Entertainment content costs money to make. To produce. To film. To write. It’s an art form that we get lost in; get passionate about, feel like we are a part of it. Love does cost a thing — quite a few “things,” actually — to give you the warm fuzzies. Especially sports, where we have as fans a major investment in.

Feelings aside, the production costs alone are astronomical. $20,000-plus for one local professional sports broadcast, which doesn’t even include talent. How and why has it come to this?

CLEVELAND, OH – OCTOBER 30: LeBron James #23 of the Cleveland Cavaliers smiles after a play in the second quarter against the New York Knicks at Quicken Loans Arena on October 30, 2014 in Cleveland, Ohio. NOTE TO USER: User expressly acknowledges and agrees that, by downloading and or using this photograph, User is consenting to the terms and conditions of the Getty Images License Agreement. (Photo by Jason Miller/Getty Images)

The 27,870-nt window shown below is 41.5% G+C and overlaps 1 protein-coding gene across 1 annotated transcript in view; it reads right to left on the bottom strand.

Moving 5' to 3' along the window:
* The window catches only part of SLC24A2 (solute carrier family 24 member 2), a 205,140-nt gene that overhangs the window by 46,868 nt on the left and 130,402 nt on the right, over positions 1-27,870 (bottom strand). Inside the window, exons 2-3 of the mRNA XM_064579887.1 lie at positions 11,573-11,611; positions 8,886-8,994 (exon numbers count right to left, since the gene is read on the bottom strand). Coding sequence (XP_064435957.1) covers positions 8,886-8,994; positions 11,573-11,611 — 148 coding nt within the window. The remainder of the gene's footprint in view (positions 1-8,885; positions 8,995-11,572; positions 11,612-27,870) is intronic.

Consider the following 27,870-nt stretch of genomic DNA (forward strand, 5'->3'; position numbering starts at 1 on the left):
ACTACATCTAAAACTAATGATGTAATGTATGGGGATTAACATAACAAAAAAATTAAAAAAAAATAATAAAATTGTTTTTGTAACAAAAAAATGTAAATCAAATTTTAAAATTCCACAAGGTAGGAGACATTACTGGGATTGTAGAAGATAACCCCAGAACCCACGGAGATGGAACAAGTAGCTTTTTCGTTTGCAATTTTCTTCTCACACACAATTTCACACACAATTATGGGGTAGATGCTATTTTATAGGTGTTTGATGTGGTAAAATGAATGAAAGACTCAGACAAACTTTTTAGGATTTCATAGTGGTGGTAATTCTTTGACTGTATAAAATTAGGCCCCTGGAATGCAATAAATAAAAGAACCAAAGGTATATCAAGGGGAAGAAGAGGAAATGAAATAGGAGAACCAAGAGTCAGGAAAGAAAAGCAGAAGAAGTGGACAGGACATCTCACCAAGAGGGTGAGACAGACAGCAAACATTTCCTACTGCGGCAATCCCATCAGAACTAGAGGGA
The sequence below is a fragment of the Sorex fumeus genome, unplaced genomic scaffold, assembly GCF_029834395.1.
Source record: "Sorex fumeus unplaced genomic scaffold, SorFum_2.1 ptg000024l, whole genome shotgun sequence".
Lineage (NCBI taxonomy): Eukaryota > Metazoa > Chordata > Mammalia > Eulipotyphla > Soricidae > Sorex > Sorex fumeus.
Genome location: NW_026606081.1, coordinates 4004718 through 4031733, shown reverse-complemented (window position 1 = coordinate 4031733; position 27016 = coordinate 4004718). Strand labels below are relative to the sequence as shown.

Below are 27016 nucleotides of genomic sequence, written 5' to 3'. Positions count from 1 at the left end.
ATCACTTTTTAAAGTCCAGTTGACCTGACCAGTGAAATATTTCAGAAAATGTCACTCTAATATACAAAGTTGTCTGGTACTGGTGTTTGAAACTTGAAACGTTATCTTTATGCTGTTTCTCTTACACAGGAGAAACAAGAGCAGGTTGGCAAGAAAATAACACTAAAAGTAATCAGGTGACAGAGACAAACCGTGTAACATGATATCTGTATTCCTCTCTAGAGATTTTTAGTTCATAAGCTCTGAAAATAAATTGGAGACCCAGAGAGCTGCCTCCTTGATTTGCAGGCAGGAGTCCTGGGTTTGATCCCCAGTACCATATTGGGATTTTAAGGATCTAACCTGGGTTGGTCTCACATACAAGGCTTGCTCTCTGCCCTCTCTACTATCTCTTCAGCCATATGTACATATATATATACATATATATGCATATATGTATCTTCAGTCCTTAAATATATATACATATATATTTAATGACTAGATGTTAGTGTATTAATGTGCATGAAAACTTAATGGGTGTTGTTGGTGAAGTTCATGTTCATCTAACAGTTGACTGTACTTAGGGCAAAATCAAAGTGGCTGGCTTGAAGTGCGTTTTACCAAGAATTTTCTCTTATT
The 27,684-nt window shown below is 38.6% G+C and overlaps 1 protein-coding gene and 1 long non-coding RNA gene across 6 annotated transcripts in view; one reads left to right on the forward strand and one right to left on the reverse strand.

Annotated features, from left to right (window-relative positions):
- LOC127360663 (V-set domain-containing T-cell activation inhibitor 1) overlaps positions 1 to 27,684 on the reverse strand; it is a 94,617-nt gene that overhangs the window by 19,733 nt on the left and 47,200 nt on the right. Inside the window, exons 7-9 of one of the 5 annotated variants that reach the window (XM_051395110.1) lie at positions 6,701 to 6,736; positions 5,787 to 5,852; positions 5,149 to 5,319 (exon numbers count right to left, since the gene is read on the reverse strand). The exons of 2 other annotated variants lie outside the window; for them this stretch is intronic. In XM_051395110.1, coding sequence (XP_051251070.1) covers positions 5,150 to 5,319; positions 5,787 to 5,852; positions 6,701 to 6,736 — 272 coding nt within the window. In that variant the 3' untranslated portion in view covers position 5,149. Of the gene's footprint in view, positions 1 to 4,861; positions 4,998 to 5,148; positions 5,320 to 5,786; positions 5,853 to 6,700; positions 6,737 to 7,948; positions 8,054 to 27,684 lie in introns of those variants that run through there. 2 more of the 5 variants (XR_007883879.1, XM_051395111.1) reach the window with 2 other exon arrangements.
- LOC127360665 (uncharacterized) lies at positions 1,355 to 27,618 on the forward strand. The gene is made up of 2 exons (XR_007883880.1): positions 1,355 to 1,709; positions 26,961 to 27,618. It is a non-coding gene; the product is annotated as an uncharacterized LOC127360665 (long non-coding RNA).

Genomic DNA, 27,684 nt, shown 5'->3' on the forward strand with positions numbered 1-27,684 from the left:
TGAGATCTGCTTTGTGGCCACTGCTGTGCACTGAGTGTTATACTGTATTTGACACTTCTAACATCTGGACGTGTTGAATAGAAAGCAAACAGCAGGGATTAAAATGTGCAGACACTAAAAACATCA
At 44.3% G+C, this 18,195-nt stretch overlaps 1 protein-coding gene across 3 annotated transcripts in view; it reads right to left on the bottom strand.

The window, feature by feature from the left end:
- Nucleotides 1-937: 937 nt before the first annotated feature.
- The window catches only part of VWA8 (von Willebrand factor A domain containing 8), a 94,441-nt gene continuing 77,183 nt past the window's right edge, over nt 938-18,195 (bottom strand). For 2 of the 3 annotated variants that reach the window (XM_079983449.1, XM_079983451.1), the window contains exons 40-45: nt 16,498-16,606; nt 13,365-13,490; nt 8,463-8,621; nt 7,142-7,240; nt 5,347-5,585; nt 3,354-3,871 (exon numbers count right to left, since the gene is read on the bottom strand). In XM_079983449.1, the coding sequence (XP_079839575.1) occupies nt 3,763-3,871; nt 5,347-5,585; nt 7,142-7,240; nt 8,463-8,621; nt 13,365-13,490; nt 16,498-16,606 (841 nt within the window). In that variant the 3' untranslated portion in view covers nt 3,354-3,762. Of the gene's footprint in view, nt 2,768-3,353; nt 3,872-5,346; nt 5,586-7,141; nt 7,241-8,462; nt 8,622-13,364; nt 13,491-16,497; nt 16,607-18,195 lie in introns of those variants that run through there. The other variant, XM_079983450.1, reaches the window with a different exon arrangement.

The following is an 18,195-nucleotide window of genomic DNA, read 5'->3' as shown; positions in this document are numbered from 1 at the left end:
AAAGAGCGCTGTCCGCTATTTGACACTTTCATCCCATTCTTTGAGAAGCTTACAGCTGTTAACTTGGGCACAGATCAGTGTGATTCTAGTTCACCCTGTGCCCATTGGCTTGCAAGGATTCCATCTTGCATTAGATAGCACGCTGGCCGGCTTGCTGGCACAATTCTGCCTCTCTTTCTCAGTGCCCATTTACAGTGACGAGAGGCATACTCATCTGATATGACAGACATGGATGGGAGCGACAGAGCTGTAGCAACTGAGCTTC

Rights Fees
Beside the production economics are the rights fees. Early in 2016, ESPN and TNT retained the rights to carry NBA games through the 2024-2025 season. Reports say the deal’s value was at $2.66 billion per year, 2.8 times higher than the previous NBA deal. Biting off more than you can chew tends to make you choke. The idea that they can make it up off of subscriber fees is no longer a dependable business model. So, the fat has to be cut somewhere.

Speaking of subscriber fees…
Ranging from pennies to upward of $12 per subscriber for a regional sports network, sports/entertainment/name-your-topic networks set that price depending not only on what they paid for the rights of that content, but how much it will cost to maintain. It’s also determined by the television provider they are negotiating with, how many homes they serve and what other owned networks the affiliate carries.